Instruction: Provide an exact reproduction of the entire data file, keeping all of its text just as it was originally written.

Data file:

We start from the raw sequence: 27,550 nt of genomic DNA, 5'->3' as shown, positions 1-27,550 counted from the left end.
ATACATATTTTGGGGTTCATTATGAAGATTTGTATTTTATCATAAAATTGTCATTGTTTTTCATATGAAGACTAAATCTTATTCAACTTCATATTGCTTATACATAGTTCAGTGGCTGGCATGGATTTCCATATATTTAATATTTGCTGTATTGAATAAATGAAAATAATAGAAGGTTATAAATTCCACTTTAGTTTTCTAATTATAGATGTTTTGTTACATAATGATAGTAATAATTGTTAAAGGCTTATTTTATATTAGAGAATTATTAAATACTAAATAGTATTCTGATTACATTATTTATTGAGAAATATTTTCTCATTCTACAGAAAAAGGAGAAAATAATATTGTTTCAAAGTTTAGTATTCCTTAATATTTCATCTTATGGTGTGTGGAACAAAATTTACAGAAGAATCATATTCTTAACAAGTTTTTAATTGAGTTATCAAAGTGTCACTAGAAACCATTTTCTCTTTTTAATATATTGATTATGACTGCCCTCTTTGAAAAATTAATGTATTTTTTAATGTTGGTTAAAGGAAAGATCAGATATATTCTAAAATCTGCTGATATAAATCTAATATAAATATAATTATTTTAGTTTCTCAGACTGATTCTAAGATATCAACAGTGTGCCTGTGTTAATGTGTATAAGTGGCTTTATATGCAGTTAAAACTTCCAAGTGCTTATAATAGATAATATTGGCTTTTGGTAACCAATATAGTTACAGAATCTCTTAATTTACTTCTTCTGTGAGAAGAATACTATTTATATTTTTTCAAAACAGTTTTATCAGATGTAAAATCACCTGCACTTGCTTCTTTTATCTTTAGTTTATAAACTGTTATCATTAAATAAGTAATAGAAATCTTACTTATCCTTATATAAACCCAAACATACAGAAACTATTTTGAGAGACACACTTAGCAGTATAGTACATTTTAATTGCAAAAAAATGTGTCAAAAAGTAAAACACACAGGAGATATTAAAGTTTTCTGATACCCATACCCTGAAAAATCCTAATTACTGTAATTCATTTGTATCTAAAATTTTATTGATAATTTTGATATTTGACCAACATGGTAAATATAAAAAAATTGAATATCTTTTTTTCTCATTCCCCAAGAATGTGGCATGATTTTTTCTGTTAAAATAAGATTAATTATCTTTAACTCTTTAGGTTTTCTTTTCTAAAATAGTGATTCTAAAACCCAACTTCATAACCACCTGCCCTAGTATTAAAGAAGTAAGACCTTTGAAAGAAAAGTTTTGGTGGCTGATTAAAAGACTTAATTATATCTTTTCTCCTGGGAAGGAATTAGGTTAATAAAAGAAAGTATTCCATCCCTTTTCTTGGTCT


We start from the raw sequence: 27,550 nt of genomic DNA, 5'->3' as shown, positions 1-27,550 counted from the left end.
ATACATATTTTGGGGTTCATTATGAAGATTTGTATTTTATCATAAAATTGTCATTGTTTTTCATATGAAGACTAAATCTTATTCAACTTCATATTGCTTATACATAGTTCAGTGGCTGGCATGGATTTCCATATATTTAATATTTGCTGTATTGAATAAATGAAAATAATAGAAGGTTATAAATTCCACTTTAGTTTTCTAATTATAGATGTTTTGTTACATAATGATAGTAATAATTGTTAAAGGCTTATTTTATATTAGAGAATTATTAAATACTAAATAGTATTCTGATTACATTATTTATTGAGAAATATTTTCTCATTCTACAGAAAAAGGAGAAAATAATATTGTTTCAAAGTTTAGTATTCCTTAATATTTCATCTTATGGTGTGTGGAACAAAATTTACAGAAGAATCATATTCTTAACAAGTTTTTAATTGAGTTATCAAAGTGTCACTAGAAACCATTTTCTCTTTTTAATATATTGATTATGACTGCCCTCTTTGAAAAATTAATGTATTTTTTAATGTTGGTTAAAGGAAAGATCAGATATATTCTAAAATCTGCTGATATAAATCTAATATAAATATAATTATTTTAGTTTCTCAGACTGATTCTAAGATATCAACAGTGTGCCTGTGTTAATGTGTATAAGTGGCTTTATATGCAGTTAAAACTTCCAAGTGCTTATAATAGATAATATTGGCTTTTGGTAACCAATATAGTTACAGAATCTCTTAATTTACTTCTTCTGTGAGAAGAATACTATTTATATTTTTTCAAAACAGTTTTATCAGATGTAAAATCACCTGCACTTGCTTCTTTTATCTTTAGTTTATAAACTGTTATCATTAAATAAGTAATAGAAATCTTACTTATCCTTATATAAACCCAAACATACAGAAACTATTTTGAGAGACACACTTAGCAGTATAGTACATTTTAATTGCAAAAAAATGTGTCAAAAAGTAAAACACACAGGAGATATTAAAGTTTTCTGATACCCATACCCTGAAAAATCCTAATTACTGTAATTCATTTGTATCTAAAATTTTATTGATAATTTTGATATTTGACCAACATGGTAAATATAAAAAAATTGAATATCTTTTTTTCTCATTCCCCAAGAATGTGGCATGATTTTTTCTGTTAAAATAAGATTAATTATCTTTAACTCTTTAGGTTTTCTTTTCTAAAATAGTGATTCTAAAACCCAACTTCATAACCACCTGCCCTAGTATTAAAGAAGTAAGACCTTTGAAAGAAAAGTTTTGGTGGCTGATTAAAAGACTTAATTATATCTTTTCTCCTGGGAAGGAATTAGGTTAATAAAAGAAAGTATTCCATCCCTTTTCTTGGTCT